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Asteroids are splitting in half and growing tails

Some of these asteroids are not like the others.
hs201352aprint.jpg
This image from the Hubble Space Telescope shows asteroid P/2013 P5, an example of an activated asteroid with a glowing tail of dust.
NASA/ESA

A big difference between an asteroid and a comet has usually been that icy comets can develop tails while rocky asteroids generally do not. That is, until this recent discovery of some very unique asteroids came to light.

Astronomers are interested in these particular asteroids not just because they split in two, but some are also sprouting tails.

The asteroid pair the astronomers have become most interested in is P/2016 J1. Fernando Moreno, a researcher at the Institute of Astrophysics and Andalusia (IAA-CSIC), said in a press release, “The results derived from the evolution of the orbit show that the asteroid fragmented approximately six years ago, which makes it the youngest known asteroid pair in the solar system to date.”

Besides being the youngest asteroid pair, P2016 J1 has another feature that makes it interesting to astronomers.

Moreno said, “Both fragments are activated, i.e., they display dust structures similar to comets. This is the first time we observed an asteroid pair with simultaneous activity.”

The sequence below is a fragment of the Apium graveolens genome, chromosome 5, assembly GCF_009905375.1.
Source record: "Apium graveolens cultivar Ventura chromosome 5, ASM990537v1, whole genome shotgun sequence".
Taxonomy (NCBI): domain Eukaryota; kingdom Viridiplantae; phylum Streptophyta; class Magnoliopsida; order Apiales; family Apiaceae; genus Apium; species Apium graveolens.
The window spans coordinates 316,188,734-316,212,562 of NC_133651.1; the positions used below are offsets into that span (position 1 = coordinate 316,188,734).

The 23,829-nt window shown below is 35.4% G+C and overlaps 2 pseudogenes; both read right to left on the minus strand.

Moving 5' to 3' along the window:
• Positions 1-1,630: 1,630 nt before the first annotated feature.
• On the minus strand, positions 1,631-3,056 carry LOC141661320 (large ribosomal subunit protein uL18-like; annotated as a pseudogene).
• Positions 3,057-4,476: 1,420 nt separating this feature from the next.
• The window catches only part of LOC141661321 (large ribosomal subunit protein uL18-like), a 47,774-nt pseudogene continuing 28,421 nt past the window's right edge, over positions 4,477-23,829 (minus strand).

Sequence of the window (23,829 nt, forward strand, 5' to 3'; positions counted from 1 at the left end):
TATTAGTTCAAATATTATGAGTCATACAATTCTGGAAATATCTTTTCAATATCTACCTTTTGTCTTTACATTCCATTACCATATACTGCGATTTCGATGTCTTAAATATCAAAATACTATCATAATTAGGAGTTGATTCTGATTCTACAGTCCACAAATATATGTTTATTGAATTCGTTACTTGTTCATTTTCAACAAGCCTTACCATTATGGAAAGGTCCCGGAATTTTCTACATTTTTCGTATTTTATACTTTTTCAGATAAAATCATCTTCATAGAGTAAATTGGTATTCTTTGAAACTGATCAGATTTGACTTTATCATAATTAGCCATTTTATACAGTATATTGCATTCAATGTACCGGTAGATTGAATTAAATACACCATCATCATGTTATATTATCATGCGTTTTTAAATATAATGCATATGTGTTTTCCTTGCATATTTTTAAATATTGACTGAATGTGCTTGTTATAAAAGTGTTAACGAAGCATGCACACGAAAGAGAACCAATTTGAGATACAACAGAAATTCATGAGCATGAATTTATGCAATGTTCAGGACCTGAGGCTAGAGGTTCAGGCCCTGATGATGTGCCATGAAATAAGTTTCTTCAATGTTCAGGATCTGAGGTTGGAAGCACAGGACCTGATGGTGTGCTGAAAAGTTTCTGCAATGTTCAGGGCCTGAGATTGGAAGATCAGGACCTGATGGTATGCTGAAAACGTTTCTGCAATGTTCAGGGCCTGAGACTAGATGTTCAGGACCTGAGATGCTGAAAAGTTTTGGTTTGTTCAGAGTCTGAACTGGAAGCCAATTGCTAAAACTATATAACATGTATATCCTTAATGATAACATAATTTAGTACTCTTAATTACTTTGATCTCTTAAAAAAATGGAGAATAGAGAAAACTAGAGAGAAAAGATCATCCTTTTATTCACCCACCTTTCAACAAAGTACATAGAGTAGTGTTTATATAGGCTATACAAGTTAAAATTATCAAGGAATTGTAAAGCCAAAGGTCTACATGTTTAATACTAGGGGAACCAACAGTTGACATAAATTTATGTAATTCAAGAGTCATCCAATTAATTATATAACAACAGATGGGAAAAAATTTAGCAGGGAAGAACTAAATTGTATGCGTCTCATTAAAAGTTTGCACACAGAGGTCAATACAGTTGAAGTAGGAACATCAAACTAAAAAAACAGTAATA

Studies showed that the asteroid pairs were activated at the point on the orbit closest to the Sun and remained that way for somewhere between six to nine months.

Moreno thinks the dust is likely caused by “sublimation of ice that was left exposed after the fragmentation.”

Asteroid pairs are a common occurrence in the main asteroid belt. The pairs form when an asteroid breaks in two pieces, either from an impact, excess rotational speed, or, in some cases, two asteroids destabilizing each other’s initial orbits.

Though the pairs are not gravitationally linked, they do have similar orbits around the Sun. The pairs move in quasi-circular orbits between Mars and Jupiter, so they do not experience the temperature change that causes tails on comets. There have been about 20 documented cases of these asteroid pairs with an increased glow and a dust tail, and the asteroids have sometimes been called “main belt comets” as a result.

For more information on main belt comets, check out the April 2017 issue of Astronomy magazine.

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